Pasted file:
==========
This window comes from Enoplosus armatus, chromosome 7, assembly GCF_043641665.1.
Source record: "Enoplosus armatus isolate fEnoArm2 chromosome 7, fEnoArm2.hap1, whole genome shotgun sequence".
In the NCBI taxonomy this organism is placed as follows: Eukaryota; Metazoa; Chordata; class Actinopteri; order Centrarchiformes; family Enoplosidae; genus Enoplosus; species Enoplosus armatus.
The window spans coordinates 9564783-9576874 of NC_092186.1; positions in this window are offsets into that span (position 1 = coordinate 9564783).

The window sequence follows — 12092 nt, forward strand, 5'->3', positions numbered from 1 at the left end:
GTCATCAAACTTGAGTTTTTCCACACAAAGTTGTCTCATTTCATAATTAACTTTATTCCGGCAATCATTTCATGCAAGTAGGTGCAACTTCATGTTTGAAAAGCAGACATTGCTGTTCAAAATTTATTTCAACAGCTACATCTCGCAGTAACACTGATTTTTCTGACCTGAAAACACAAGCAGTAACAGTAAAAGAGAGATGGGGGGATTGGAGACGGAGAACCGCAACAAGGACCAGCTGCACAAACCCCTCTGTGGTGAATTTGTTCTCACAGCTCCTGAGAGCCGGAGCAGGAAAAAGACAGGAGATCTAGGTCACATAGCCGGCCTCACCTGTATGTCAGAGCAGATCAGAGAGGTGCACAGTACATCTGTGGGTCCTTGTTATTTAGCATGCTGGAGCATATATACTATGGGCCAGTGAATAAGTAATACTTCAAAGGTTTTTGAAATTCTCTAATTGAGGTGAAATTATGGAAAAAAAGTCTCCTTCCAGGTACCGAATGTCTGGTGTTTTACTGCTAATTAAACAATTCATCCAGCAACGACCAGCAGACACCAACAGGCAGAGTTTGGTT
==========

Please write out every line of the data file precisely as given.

This window comes from Enoplosus armatus, chromosome 7, assembly GCF_043641665.1.
Source record: "Enoplosus armatus isolate fEnoArm2 chromosome 7, fEnoArm2.hap1, whole genome shotgun sequence".
In the NCBI taxonomy this organism is placed as follows: Eukaryota; Metazoa; Chordata; class Actinopteri; order Centrarchiformes; family Enoplosidae; genus Enoplosus; species Enoplosus armatus.
The window spans coordinates 9564783-9576874 of NC_092186.1; positions in this window are offsets into that span (position 1 = coordinate 9564783).

The window sequence follows — 12092 nt, forward strand, 5'->3', positions numbered from 1 at the left end:
GTCATCAAACTTGAGTTTTTCCACACAAAGTTGTCTCATTTCATAATTAACTTTATTCCGGCAATCATTTCATGCAAGTAGGTGCAACTTCATGTTTGAAAAGCAGACATTGCTGTTCAAAATTTATTTCAACAGCTACATCTCGCAGTAACACTGATTTTTCTGACCTGAAAACACAAGCAGTAACAGTAAAAGAGAGATGGGGGGATTGGAGACGGAGAACCGCAACAAGGACCAGCTGCACAAACCCCTCTGTGGTGAATTTGTTCTCACAGCTCCTGAGAGCCGGAGCAGGAAAAAGACAGGAGATCTAGGTCACATAGCCGGCCTCACCTGTATGTCAGAGCAGATCAGAGAGGTGCACAGTACATCTGTGGGTCCTTGTTATTTAGCATGCTGGAGCATATATACTATGGGCCAGTGAATAAGTAATACTTCAAAGGTTTTTGAAATTCTCTAATTGAGGTGAAATTATGGAAAAAAAGTCTCCTTCCAGGTACCGAATGTCTGGTGTTTTACTGCTAATTAAACAATTCATCCAGCAACGACCAGCAGACACCAACAGGCAGAGTTTGGTT